Tighter Mortgage Rules May Lead to More Cheating
Tighter Mortgage Rules May Lead to More Cheating

Tighter mortgage rules may
lead to more cheating


March 30, 2010 Andy Holloway, Financial Post

Mortgage fraud may not be the most serious crime in the grand scheme of things, but it’s not something the government should be helping. But that’s exactly what real estate professionals say is a likely result of the new mortgage rules being put into place on April 19.

“There’s going to be a dramatic increase in mortgage fraud again,” says Don Campbell, president of the Real Estate Investing Network, a Calgary-based association of investors who collectively own more than $3 billion in property. “You watch this thing start to take off.”

The reason? It’s virtually impossible for investors to buy a third rental property without putting 20% down because the new Canada Mortgage and Housing Corp. rules use a 50% add-back policy instead of an 80% offset for rental income. Essentially, that means investors get less mileage from the rent that is typically used to pay off the mortgage.

The more difficult financing multiple properties becomes, the more tempting it is to cheat the system. One way to get around the rules is to not claim properties as investment vehicles. “People are going to start signing documents and say, ‘Ah, yes, I’m moving in,” or ‘This is my principal residence,’ just to get a mortgage that doesn’t require 20% down, but is 5% down,” says Campbell.

The worst, though, is that there’s very little to stop people from committing mortgage fraud. Credit bureaus do not report existing mortgage debts to financial institutions performing credit checks – although that is starting to change – and unscrupulous brokers, bankers and lawyers sometimes turn a blind eye to get the deal done.

“It’s almost like an honour system,” says Peter Kinch, a mortgage broker based in Vancouver under the Dominion Lending Centres umbrella. “It’s not just brokers. I’m shocked by the number of bankers who will say, ‘Let’s call this owner-occupied so it’ll be easier and we won’t have to go through the hassle.’ They’re getting around the rules through a lack of disclosure.”

A lack of disclosure doesn’t sound particularly heinous. Indeed, when someone does it to get a mortgage on a home – as opposed to a rental property investment – it’s called soft fraud or fraud for shelter. They may lie about their income by making up a phony T4 slip or job letter to give the appearance that they qualify for a mortgage. That’s pretty easy to catch if a banker or broker checks and a good broker will, says Kinch, because they’re representing the buyer but are also partnering with the banks issuing the mortgages.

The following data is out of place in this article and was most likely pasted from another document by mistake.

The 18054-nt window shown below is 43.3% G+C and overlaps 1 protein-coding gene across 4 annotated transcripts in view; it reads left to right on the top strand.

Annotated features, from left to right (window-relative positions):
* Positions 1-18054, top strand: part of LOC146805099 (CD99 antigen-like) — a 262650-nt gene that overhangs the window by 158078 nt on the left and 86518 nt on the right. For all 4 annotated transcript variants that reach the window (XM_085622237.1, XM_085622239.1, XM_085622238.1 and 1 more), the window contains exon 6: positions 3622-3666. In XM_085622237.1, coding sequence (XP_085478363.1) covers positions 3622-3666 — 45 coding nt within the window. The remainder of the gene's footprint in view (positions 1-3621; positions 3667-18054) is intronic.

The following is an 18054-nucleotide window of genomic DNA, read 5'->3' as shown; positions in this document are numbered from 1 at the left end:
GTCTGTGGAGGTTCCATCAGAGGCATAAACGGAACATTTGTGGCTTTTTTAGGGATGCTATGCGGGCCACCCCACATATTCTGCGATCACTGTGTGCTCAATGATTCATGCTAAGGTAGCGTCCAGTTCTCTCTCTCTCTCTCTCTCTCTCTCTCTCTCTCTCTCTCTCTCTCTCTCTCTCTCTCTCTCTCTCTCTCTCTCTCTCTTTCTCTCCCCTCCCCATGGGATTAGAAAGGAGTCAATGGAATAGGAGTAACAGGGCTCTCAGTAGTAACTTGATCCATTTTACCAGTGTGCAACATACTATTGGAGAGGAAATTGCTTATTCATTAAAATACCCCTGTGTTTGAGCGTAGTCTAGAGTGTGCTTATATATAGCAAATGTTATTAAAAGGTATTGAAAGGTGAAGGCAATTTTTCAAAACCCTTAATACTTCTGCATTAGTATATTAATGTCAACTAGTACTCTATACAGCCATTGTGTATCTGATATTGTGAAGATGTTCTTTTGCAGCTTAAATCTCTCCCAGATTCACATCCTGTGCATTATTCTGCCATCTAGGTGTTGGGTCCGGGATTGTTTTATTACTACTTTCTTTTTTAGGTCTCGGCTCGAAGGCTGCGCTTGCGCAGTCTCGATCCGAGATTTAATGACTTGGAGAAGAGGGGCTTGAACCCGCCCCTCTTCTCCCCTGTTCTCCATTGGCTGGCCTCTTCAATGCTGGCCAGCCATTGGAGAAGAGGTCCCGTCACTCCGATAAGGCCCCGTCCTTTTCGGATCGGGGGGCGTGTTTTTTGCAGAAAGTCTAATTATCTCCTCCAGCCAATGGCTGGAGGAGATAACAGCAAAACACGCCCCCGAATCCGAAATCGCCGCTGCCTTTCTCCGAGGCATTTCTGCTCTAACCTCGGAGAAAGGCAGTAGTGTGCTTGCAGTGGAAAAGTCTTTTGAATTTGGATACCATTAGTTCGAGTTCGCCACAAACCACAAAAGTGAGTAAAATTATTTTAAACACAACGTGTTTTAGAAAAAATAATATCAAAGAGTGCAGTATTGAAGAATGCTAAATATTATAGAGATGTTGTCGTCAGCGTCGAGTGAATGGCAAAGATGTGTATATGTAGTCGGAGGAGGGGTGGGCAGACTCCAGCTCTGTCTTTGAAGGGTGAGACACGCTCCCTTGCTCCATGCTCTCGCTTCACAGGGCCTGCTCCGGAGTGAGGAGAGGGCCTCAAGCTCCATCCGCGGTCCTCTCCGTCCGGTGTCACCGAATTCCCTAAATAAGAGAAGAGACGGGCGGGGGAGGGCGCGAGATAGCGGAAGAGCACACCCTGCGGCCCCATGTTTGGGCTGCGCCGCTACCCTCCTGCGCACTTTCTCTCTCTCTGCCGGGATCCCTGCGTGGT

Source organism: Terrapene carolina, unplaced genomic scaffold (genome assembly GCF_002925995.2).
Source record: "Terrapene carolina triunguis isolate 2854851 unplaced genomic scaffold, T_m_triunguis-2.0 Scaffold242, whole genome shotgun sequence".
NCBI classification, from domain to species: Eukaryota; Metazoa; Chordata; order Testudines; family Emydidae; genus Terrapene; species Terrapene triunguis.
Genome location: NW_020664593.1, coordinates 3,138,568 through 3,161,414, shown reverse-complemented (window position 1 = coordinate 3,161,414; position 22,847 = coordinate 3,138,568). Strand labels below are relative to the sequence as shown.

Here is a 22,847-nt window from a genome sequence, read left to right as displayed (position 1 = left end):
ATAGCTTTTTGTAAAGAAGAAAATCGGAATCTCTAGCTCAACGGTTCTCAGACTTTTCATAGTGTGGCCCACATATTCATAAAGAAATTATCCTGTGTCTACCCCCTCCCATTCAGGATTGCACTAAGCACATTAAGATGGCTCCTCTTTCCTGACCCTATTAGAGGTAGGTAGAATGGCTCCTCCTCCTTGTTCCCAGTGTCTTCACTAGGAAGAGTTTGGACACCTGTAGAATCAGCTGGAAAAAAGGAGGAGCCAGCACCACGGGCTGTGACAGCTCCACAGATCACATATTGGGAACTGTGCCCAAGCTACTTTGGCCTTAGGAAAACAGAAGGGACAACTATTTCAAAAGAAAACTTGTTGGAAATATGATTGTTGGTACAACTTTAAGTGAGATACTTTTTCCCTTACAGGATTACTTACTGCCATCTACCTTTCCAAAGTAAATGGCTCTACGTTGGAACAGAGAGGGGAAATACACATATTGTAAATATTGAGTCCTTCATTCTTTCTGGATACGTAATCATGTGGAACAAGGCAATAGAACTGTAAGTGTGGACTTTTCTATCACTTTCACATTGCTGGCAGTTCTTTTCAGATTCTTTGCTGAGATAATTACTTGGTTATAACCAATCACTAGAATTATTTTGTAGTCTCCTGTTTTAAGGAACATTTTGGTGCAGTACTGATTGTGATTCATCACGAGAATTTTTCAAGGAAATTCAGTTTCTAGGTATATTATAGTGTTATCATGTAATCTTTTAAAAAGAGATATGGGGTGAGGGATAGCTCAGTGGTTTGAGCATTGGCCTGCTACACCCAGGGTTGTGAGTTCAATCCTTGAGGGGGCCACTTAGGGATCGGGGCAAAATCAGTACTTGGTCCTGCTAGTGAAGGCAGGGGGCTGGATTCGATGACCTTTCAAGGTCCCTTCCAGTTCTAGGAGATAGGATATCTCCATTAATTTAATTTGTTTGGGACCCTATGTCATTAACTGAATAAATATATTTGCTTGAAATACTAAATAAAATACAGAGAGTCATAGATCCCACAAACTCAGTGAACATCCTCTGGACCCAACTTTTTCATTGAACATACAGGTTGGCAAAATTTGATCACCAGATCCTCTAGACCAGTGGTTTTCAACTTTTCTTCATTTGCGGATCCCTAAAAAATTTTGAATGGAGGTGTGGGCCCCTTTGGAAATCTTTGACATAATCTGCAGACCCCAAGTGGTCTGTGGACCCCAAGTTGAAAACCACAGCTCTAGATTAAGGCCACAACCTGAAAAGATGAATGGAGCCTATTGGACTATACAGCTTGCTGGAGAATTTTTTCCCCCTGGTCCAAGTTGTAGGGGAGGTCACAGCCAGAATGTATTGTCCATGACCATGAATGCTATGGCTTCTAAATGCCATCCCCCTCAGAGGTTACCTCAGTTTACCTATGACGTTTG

The flip side, or fraud for profit, is where somebody has no intention of living in the house or even owning it for a long time. They’ll either flip the property quickly and often to inflate the value of the house, sometimes using phony buyers, called straw buyers, who pretend they’re moving in for a sum, usually a few thousand dollars. Identity theft is also a common way or committing property fraud.

For example, Hamilton police on March 19 arrested three people allegedly involved in a $1.2-million mortgage and loan fraud scheme using stolen identification and fake employment and income documents. The arrests came after a two-year investigation.

Mortgage fraud is generally more concentrated in larger urban areas in Quebec, Ontario, Alberta and British Columbia, especially in cities where prices have been quickly rising as mortgage rates sink. The average case of real estate fraud involves around $300,000, according to First Canadian Title, a title insurance provider based in Oakville, Ont. That compares to $1,200 for the average credit card case, estimates the RCMP. The actual amount of mortgage fraud is tough to pin down, but estimates range from $300 million to $1.5 billion a year.

There are several ways to ensure you’re not a victim of mortgage fraud, according to the Law Society of Alberta. Ask for a copy of the land title or do a historical title search at the registry office; ask to see receipts for renovations that have been said to be done; and check local property listings to make sure the asking price seems reasonable. And if you’re using a mortgage broker, make sure it’s one that is licensed by the province.

Tighter Mortgage Rules May Lead to More Cheating was last modified: April 21st, 2010 by admin
 
 
 

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